Find out what you can learn at M R Gardens as an advanced greenhouse grower/landscape designer
Like all businesses, M R Gardens is recalibrating after all the changes of 2020, adjusting our plans accordingly. Thankfully everything still seems to be headed in a promising direction (knock on wood). That said, we’re adjusting a previously advertised opportunity to better reflect developments that happened in the last year as we take steps to turn the farm into a robust resource for the community.
The greenhouse operator/landscape designer training was originally created for all experience levels. That has not changed—if you’re nearly a beginner but have a green thumb and match the description, please don’t hesitate to apply. We are leaving that advertisement as-is because we might return to a beginner level training in the future.
That said, the applicant that is most likely appropriate at this time is someone who already has a fair amount of experience coordinating a small greenhouse operation. It helps if you also have a bit of landscape design experience. Currently we are primarily focused on 200 square foot (or less) designs for clients who need help arranging plants from our nursery. We can show you how to do so regardless of your design experience as long as you are very familiar with how all plants have unique needs—such as room to grow, soil preferences, adequate sun exposure—as well as aesthetic elements.
|Sochan with ferns.|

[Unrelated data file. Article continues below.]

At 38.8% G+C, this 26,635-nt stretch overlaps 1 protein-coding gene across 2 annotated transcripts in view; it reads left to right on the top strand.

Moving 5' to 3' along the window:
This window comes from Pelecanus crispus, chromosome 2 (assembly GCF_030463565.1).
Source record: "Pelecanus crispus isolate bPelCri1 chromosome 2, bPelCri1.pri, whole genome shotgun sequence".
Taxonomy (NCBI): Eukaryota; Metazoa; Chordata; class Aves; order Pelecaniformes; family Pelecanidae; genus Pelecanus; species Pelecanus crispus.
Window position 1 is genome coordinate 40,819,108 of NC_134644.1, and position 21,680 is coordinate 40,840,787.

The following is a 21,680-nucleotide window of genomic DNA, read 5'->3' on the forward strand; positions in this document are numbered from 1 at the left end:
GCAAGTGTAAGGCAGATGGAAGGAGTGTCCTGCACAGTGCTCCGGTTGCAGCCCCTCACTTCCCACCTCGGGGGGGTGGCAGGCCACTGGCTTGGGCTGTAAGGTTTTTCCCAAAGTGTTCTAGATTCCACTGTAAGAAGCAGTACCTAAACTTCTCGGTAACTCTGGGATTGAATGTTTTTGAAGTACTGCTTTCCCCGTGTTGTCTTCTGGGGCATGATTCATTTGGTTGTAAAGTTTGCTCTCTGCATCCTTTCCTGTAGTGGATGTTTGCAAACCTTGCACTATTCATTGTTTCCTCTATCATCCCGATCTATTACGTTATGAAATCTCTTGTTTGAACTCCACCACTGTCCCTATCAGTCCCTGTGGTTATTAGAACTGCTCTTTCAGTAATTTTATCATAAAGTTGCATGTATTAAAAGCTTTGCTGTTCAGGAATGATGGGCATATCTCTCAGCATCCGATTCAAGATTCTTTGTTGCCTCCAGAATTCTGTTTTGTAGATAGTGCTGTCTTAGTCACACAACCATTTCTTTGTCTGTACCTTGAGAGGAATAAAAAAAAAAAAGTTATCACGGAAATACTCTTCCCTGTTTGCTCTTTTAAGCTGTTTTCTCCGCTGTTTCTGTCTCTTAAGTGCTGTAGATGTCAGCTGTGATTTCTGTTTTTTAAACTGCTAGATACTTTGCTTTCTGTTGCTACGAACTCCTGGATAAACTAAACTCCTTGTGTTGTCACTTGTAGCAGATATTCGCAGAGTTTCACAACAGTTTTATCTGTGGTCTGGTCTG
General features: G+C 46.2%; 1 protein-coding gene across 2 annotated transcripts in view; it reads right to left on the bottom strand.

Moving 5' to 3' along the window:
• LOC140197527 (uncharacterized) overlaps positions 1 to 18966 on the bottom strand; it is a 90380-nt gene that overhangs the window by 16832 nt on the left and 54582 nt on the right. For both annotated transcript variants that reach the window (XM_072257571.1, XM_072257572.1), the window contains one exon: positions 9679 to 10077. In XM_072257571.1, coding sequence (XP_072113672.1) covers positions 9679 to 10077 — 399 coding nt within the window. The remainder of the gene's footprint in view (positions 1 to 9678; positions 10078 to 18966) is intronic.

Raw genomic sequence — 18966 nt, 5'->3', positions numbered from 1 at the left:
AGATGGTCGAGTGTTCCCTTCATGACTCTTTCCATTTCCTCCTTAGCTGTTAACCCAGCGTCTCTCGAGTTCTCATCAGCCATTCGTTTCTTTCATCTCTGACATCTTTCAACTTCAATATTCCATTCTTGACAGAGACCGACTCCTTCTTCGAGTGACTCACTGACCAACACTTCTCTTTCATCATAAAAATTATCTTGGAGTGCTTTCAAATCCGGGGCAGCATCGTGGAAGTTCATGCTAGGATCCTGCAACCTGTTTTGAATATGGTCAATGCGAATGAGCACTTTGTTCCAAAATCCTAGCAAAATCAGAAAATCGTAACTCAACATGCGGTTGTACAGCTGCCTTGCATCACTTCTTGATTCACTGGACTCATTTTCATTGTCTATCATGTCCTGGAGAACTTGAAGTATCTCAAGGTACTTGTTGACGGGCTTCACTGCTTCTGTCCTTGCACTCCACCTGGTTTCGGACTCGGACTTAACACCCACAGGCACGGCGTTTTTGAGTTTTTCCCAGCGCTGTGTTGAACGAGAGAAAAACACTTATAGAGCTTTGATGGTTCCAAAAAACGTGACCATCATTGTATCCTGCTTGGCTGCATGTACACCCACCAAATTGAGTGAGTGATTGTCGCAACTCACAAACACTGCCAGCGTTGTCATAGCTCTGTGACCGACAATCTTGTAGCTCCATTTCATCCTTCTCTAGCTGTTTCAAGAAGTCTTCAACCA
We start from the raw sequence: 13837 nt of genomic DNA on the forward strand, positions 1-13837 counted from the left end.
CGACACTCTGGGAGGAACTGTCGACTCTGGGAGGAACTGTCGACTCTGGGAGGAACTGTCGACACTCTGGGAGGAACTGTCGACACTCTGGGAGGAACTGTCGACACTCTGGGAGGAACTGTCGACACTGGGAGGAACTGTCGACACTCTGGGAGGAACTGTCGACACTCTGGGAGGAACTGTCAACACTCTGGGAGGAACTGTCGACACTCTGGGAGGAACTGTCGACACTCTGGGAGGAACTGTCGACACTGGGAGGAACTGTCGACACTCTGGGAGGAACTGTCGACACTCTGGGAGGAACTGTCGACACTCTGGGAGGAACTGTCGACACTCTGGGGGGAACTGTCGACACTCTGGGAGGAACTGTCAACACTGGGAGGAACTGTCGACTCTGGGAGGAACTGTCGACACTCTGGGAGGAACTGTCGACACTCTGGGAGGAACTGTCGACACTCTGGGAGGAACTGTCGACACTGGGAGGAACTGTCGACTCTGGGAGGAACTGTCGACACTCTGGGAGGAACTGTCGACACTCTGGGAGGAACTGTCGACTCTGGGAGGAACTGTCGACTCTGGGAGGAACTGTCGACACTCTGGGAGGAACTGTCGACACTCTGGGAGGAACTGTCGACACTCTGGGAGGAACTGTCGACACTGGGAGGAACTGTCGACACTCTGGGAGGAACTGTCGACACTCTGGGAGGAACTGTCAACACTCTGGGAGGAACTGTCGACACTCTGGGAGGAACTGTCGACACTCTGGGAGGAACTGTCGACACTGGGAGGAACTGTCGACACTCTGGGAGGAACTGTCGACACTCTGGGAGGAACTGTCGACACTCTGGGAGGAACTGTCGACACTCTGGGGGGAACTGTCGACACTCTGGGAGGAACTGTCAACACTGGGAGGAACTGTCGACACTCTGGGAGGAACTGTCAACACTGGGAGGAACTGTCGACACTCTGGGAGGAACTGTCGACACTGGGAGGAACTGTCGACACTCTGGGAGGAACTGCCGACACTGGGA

Photos on this page taken at M R Gardens by Vickie Burick Photography
We originally designed this training to be one to two years, but with an advanced grower we can shorten that length of time and move quickly into an income-producing position. Also, we expect more people to be a part of the farm, so you may have flexibility to switch your involvement to other parts of this diverse business as it suits you over time. The main requirement right now is the ability to coordinate lots of details and a diverse set of people.
The greenhouse operator/landscape design training is an excellent opportunity for an advanced grower, and we’ll attempt to explain why here. Our nursery is quite unique. (If you’re a novice grower, bear with us as we nerd-out on a bunch of propagation jargon here…)
First and foremost is our passive solar greenhouse. As far as we know, no other commercial greenhouse uses a passive solar design quite like ours. (Feel free to correct us if you know of others). Similar greenhouses exist, but usually they are backyard hobby greenhouses or propagation houses for small vegetable farms. That’s another model than a commercial nursery. Growing native perennials and other plants nearly year-round to sell to landscape design clients and other customers is an entirely different undertaking.